Typical Price            £150

Features            SIM card reader with PC interface

To fit                 all digital phone SIM cards

Contact Bell Atlantic, telephone 0171-383 4447




Recent concerns about using mobile phones in cars have spurred accessory manufacturers into action and simple DIY hands-free car kits are now coming out of the woodwork. Quite frankly a lot of them are poorly designed and not worth the bother, but occasionally one comes along -- like this model from Kondor --  thatís a cut above the rest. Weíre still of the opinion that thereís no substitute for a full car kit, but if you need to transfer a phone from one vehicle to another, or cannot -- for one reason or another -- have one permanently installed, then outfits like this one make a lot of sense.


As far as the layout and construction are concerned, itís not radically different to a lot of other simple kits, though a little more thought has been put into its design. The Mini Hands Free Kit is available to fit most popular makes and model of handset. Kondor have used the same kind of modular system seen on their car cords and adaptors. The cigar lighter module is a separate item, the curly lead that connects it to the phone fits into an American style phone socket on the back. Inside the module thereís a charger circuit, and like other models in the range it operates on a 12 to 24 volt DC supply, so it can be used in trucks and lorries, even boats, as well as cars. The module also contains a small amplifier and 25mm speaker; a 2.5mm minijack socket is provided for an optional external speaker. An LED indicator shows power on and charge in progress.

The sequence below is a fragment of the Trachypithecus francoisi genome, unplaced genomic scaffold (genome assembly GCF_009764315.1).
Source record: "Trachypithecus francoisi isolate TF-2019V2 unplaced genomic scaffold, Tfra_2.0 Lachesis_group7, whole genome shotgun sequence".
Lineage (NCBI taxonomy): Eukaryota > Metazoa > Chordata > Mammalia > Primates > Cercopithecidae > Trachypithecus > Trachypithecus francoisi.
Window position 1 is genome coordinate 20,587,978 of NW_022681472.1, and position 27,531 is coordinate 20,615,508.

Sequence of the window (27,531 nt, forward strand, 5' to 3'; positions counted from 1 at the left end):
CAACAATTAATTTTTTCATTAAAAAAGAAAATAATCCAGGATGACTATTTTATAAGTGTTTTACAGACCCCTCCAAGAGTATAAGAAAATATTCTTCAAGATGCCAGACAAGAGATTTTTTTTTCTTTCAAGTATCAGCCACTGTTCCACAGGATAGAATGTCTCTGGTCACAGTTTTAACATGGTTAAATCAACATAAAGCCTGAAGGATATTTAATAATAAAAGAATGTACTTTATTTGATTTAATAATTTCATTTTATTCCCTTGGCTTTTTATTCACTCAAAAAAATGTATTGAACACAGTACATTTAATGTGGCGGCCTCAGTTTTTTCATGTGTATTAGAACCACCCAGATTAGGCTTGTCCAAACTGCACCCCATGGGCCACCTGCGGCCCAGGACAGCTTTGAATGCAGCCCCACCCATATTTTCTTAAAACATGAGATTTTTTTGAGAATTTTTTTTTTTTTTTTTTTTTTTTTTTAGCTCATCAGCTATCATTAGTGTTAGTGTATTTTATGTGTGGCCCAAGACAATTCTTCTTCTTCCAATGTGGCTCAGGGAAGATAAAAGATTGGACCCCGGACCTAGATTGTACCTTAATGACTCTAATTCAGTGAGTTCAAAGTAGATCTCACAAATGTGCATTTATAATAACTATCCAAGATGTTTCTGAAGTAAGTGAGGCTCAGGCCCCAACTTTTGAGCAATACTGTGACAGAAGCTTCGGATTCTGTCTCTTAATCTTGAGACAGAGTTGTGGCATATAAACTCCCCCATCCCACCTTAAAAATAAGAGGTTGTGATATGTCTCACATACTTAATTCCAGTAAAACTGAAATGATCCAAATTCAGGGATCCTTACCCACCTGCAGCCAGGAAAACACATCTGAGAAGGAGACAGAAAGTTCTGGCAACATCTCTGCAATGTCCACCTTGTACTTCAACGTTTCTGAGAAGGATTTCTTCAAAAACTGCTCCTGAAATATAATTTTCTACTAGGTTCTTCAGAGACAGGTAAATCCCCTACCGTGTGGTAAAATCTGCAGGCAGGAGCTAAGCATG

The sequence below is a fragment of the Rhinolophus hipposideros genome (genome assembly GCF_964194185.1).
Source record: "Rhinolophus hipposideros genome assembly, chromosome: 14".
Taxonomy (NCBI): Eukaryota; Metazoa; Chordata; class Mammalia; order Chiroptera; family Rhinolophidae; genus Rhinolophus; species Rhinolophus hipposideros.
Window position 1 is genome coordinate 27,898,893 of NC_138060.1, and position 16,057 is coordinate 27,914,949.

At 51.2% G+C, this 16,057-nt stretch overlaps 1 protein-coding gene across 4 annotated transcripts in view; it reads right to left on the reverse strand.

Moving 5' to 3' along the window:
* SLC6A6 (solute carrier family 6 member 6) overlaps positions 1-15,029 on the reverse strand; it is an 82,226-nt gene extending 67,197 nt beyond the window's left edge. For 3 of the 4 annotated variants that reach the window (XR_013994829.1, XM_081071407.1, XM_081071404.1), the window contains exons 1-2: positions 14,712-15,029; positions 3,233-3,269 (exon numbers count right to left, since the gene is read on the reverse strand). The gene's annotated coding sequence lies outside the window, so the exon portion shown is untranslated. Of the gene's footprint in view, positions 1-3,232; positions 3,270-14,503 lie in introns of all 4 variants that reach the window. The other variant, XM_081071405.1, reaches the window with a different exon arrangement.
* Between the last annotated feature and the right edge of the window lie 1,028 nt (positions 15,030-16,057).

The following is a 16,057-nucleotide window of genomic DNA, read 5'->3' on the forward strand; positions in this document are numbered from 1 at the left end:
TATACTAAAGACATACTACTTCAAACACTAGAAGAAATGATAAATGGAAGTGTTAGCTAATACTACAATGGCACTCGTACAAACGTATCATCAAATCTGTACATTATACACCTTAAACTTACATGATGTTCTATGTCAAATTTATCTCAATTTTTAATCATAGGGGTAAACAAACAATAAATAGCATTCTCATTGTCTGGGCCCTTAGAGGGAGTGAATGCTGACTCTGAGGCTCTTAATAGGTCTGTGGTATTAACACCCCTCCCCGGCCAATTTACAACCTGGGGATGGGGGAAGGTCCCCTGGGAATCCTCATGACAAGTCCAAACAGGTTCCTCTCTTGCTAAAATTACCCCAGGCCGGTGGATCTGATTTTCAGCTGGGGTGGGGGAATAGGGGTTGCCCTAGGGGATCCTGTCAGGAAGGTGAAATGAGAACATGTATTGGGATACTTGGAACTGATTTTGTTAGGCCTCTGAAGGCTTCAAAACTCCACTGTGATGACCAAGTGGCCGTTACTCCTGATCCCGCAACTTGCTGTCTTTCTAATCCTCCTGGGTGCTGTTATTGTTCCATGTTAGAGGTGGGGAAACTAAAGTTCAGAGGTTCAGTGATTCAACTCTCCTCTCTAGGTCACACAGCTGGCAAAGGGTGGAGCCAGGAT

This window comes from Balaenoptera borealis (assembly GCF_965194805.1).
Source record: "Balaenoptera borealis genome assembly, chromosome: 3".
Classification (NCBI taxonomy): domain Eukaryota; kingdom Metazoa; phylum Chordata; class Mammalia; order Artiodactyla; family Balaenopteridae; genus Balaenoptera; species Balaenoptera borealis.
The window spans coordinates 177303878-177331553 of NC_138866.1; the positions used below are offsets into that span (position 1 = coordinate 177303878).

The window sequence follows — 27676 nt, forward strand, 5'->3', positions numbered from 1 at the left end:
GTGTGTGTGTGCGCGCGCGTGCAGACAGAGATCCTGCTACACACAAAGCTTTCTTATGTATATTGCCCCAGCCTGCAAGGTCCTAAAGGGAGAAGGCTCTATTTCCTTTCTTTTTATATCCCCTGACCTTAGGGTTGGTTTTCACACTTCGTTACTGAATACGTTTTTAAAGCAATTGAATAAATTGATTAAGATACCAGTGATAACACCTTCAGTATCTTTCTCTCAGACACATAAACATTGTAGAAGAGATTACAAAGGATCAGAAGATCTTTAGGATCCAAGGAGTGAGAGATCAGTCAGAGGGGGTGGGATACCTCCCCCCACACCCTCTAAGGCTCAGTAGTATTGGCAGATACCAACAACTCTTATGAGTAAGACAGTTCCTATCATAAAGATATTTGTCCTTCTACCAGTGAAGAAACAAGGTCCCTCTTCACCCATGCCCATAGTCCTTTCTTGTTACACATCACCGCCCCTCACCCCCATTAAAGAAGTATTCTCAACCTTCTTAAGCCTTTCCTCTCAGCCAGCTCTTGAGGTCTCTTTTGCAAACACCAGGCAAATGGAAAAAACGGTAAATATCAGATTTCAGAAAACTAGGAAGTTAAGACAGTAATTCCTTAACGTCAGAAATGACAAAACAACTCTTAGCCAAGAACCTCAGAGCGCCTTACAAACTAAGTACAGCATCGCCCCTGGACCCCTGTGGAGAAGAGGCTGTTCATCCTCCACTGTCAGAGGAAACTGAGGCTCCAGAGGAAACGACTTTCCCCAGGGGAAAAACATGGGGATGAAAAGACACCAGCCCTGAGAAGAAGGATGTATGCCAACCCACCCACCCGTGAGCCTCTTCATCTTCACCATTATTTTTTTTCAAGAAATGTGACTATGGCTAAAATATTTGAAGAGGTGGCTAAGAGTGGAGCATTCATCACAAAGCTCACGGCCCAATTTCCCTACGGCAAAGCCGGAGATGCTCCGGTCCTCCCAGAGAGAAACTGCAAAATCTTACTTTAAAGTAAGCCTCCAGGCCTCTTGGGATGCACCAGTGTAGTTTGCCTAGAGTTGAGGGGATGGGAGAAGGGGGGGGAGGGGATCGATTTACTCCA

On phones with an antenna socket, the connector that plugs into the base of the phone is fitted with an external aerial lead socket. On most cars an outside aerial will make a tremendous difference to range and reception quality, especially in rural areas. The outfit includes an external microphone on the end of a two-metre cable. Unfortunately it doesnít come with any sort of fixing. As it stands most users will probably end up taping it to the sun-visor, which is less than ideal. Itís a great pity Kondor didnít include a simple clip, it wouldnít add much to the price but it would make installation, and removal, a whole lot easier. We would also have liked to have seen the kit bundled with some kind of dashboard holder, though we accept that even so-called universal holders wonít fit in all cars.